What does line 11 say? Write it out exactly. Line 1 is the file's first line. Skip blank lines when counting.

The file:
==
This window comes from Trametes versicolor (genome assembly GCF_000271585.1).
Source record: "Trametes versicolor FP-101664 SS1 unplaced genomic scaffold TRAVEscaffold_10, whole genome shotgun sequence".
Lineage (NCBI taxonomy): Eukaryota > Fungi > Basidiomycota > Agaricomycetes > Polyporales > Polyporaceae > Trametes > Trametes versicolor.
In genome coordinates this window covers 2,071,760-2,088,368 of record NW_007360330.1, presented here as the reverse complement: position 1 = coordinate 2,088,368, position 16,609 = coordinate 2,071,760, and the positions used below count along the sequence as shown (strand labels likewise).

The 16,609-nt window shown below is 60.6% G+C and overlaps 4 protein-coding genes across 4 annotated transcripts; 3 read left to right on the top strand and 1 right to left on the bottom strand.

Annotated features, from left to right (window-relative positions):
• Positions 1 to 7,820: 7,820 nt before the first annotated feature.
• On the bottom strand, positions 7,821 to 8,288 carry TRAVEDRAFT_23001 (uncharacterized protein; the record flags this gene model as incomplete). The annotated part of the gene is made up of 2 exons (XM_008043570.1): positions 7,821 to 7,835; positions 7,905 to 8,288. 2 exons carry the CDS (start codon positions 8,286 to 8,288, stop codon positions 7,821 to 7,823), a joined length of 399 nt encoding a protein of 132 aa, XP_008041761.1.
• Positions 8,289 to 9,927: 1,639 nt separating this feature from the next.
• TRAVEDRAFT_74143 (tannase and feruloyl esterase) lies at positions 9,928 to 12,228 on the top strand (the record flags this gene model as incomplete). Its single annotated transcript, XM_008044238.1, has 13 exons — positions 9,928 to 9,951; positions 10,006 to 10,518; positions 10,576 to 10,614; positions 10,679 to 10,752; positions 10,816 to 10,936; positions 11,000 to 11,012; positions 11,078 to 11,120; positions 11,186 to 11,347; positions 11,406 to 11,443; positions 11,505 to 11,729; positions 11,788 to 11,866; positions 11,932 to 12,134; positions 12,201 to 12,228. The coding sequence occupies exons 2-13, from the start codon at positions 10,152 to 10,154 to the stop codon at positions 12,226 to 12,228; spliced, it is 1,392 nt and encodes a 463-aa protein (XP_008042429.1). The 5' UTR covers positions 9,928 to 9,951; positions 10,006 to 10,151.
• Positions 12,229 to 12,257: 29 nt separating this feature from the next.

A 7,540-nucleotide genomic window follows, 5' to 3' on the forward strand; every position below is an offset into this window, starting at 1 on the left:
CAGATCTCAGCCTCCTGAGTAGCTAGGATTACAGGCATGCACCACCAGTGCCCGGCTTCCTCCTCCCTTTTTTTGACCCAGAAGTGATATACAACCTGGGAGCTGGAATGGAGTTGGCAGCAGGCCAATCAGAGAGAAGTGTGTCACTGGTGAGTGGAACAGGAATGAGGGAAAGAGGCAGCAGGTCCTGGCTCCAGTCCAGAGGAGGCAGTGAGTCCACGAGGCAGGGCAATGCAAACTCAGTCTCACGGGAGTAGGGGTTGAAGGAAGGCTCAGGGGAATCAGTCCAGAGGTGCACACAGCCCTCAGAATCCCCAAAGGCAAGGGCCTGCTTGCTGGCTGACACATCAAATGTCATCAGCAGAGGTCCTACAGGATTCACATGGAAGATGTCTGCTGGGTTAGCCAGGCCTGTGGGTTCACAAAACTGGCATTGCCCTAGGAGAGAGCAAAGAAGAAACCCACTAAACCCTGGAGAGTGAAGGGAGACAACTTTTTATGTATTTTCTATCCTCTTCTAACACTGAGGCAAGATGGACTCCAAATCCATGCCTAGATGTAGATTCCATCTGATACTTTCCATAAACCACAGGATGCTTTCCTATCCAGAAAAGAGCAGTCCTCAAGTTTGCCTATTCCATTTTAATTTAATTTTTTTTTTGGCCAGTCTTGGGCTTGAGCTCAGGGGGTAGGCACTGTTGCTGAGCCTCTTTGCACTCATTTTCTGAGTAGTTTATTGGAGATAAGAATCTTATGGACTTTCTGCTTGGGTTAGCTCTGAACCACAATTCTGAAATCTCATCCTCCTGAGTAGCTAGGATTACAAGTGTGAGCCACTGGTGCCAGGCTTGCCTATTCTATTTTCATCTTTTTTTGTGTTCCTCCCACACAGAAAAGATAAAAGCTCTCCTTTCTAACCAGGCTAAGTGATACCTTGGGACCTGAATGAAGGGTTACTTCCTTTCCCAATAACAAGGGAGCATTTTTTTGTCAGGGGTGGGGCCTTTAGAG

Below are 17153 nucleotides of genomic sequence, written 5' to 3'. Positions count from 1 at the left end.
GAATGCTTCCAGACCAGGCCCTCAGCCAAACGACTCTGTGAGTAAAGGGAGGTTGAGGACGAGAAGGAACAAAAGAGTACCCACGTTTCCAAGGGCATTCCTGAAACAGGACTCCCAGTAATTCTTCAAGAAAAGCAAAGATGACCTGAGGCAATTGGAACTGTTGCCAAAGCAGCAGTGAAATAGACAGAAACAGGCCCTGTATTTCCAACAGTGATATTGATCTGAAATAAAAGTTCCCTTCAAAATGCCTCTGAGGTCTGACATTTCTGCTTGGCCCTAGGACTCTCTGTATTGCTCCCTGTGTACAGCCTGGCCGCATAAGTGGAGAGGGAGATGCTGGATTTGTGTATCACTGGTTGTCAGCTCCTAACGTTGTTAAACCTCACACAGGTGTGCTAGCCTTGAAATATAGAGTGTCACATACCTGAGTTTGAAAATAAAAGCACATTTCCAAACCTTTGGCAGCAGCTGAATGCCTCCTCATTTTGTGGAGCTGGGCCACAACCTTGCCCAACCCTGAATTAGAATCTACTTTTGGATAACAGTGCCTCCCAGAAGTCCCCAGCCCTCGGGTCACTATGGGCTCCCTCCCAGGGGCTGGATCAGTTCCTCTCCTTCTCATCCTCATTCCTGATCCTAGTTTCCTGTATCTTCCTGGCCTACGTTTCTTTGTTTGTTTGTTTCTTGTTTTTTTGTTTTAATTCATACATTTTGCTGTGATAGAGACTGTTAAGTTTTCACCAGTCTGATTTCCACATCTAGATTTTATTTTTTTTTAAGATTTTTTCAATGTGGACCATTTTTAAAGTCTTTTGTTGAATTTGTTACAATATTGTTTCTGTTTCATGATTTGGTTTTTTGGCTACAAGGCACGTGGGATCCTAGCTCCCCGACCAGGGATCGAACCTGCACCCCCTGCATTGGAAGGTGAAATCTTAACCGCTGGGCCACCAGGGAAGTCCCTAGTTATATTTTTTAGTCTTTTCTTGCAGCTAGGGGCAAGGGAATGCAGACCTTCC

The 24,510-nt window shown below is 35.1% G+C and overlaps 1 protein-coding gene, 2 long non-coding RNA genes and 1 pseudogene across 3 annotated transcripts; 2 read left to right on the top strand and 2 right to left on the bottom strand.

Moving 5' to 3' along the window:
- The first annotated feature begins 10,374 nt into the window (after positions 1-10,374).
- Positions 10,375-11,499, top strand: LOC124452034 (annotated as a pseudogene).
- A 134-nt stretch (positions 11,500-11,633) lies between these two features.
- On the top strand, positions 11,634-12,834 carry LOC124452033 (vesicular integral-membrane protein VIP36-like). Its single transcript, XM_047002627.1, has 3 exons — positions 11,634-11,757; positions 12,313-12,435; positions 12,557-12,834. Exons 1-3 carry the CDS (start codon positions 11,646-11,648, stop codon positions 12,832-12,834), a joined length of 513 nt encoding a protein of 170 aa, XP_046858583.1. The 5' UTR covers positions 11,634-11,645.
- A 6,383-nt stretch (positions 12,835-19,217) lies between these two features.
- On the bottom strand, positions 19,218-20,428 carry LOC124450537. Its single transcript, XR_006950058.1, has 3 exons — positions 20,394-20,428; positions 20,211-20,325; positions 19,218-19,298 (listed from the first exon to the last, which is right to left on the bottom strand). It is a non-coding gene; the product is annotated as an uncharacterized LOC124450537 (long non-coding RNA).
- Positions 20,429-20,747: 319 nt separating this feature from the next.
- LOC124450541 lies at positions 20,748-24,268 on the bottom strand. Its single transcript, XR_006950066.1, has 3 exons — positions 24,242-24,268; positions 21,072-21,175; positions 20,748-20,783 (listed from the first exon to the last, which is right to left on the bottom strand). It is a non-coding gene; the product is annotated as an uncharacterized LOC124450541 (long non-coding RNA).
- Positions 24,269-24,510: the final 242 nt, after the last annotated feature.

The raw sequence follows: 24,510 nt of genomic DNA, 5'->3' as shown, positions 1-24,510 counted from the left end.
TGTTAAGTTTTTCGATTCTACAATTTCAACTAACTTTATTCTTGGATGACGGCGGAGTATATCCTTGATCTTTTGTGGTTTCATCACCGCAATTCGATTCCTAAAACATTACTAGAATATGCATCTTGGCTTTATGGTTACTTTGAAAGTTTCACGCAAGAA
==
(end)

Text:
• Positions 12,229 to 12,257: 29 nt separating this feature from the next.